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Ransomware cases skyrocket as Americans pay to regain access to their own data

(KSL-TV)


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SALT LAKE CITY — The growing threat of ransomware is locking more and more people out of their digital photos, videos, word processing documents and other important computer files. Both PC and Apple users are at risk for the virus, and there’s no guarantee antivirus software will stop it.

Dr. Stuart Yeager’s computer at his Oakwood Chiropractic Wellness Center in Salt Lake City was one of the thousands infected by ransomware. His ordeal started when curiosity prompted him to check his junk mail folder.

“I just wanted to see this one email that came to me, and it said, ‘Invoice,’” Dr. Yeager said. “I thought it was harmless, you know. Who is trying to bill me?”

Dr. Yeager clicked the attachment.

“So, I opened the bill — nothing happened. It was like a little ‘poof’ kind of thing that happened,” he recounted.

But, something big did happen. The "poof" unleashed ransomware that went to work right away on encrypting the doctor’s computer files.

“All my word documents, my Excel files, the spreadsheets, word processing files, PDF files – those kinds of files that we use,” Yeager said.

Only when he restarted the computer did he learn why he couldn’t access those files any longer.

“I get this message on my computer that it was inflicted with a virus,” Yeager told KSL. “I had to pay this ransom and there was nothing I could do.”

If you are a victim of ransomware:
The FBI and the Utah Department of Public Safety wants to hear from you – they can provide guidance. You can start through the Internet Crime Complaint Center, www.ic3.gov.

“It’s not like robbing a bank where you go with a shotgun or pistol and you’re face-to-face to the potential of law enforcement,” said supervisory special agent James Lamadrid of the FBI.

Lamadrid said once your computer is infected with ransomware, it downloads the software necessary to encrypt the data on your hard drive and any other connected drive.

“In order to decrypt [your data], you have to have an encryption key,” Lamadrid said. “And, typically, for the infected victim to get that key, they have to pay a ransom.”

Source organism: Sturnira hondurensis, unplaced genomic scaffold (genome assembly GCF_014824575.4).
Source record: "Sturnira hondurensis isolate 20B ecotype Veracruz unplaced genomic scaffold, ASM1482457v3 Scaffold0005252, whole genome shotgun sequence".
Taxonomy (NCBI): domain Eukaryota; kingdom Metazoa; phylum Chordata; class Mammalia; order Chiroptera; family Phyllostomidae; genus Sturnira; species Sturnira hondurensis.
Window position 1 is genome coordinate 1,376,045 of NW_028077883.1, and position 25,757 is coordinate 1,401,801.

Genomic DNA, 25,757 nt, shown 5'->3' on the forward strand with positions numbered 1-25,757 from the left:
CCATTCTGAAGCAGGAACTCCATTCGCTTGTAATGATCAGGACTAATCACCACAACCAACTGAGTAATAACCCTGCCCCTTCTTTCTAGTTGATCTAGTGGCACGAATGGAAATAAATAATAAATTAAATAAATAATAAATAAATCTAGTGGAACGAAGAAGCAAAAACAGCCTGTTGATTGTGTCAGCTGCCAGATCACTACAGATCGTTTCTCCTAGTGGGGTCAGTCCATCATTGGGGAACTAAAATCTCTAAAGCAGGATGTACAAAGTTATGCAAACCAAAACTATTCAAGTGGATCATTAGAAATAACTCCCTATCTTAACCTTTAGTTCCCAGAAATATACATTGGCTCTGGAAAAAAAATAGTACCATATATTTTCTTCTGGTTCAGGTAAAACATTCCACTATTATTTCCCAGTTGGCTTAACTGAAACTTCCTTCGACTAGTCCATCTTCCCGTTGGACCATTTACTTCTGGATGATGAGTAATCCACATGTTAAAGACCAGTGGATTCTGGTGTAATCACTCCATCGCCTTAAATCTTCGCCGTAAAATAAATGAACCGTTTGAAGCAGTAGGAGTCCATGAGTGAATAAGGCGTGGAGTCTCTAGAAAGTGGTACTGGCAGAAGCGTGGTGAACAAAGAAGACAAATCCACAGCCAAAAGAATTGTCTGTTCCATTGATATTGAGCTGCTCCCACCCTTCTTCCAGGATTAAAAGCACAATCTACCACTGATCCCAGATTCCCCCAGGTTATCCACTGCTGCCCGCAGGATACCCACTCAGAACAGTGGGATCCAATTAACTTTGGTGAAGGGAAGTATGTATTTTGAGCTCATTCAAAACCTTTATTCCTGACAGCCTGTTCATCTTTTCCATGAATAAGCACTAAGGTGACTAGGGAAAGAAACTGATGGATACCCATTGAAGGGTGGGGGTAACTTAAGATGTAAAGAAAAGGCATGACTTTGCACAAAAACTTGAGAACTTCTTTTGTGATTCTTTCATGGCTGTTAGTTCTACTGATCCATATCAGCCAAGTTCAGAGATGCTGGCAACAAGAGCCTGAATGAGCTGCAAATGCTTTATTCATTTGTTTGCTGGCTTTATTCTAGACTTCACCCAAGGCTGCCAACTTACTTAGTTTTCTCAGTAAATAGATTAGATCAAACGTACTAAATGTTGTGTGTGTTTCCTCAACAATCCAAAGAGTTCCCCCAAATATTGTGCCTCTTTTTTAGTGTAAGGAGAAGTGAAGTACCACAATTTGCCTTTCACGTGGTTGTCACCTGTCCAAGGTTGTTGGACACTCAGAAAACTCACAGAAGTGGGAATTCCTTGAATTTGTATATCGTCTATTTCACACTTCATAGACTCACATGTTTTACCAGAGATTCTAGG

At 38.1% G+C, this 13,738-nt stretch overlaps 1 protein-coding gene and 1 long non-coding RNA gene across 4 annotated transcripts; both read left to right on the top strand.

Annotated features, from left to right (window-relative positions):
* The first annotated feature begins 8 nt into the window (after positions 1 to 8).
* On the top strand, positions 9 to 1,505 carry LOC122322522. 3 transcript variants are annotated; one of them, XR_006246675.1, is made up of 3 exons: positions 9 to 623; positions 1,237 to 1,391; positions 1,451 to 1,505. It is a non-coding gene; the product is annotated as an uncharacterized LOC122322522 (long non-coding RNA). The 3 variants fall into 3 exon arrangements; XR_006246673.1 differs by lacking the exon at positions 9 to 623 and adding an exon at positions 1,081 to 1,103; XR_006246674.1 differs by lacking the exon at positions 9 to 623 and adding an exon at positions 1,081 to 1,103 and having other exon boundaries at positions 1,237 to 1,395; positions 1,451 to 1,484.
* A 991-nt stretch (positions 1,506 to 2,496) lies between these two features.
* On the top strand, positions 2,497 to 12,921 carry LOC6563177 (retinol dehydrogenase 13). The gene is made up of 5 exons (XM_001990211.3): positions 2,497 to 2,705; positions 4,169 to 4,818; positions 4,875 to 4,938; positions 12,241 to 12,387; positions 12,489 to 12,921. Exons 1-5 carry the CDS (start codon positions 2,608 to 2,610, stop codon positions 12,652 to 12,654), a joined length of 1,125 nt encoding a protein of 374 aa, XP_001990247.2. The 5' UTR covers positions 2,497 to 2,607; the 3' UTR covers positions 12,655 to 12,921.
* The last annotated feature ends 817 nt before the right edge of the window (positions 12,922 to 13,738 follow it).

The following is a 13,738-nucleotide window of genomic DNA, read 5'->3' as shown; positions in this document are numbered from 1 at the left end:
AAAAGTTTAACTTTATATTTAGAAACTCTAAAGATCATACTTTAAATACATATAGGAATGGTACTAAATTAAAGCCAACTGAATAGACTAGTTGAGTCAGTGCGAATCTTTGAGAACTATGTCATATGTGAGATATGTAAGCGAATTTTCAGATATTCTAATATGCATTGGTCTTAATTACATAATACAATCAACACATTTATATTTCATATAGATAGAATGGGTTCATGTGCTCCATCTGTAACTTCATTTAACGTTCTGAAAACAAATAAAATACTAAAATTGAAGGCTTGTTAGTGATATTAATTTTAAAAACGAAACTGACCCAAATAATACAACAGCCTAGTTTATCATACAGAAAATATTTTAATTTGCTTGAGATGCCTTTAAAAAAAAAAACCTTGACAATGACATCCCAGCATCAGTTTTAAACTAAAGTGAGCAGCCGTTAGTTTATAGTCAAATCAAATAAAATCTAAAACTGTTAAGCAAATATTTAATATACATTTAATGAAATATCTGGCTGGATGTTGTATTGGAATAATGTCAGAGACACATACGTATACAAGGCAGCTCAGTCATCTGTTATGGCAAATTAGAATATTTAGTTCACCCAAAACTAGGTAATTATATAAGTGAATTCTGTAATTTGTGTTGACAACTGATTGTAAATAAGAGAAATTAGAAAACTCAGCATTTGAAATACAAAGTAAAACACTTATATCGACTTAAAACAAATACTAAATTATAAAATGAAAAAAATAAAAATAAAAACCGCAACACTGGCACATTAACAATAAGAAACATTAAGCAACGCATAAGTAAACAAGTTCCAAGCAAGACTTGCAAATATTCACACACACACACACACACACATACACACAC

He said ransomware lurks in places we might not suspect, like online ads.

“Browsing, shopping websites might have some bad advertisers on,” he explained. “A bunch of shoe ads come up and could be loaded with malware to infect your computer.”

Legitimate sites like the New York Times, MSN and AOL have gotten hit by infected ads. An enabled popup blocker on your browser could protect you from clicking on one. Because once you do and the ransomware downloads, you may wind up trying to cut a deal with the devil lurking in cyberspace.

“Criminals know this is an area where it’s low risk, high yield in terms of what they do,” Lamadrid said. “You can do everything behind a keyboard, in a country thousands of miles away.”

Here's how it works:

If you pay the ransom, the anonymous crook who has locked your files may or may not send an encryption "key" to unlock them. The thieves almost always demand ransom payment be made in Bitcoin. It's a digital currency that's hard to trace, even for law enforcement.

Victims are paying ransoms by the millions. In 2015, over 2,400 people reported ransomware losses to the FBI totaling $24.1 million. Just in the first three months of this year alone, Americans have lost another $209 million.

Ransomware cases skyrocket as Americans pay to regain access to their own data

“So, can you imagine what’s not reported?” asked Lamadrid. “Twice that? Three times that? We don’t know at this point.”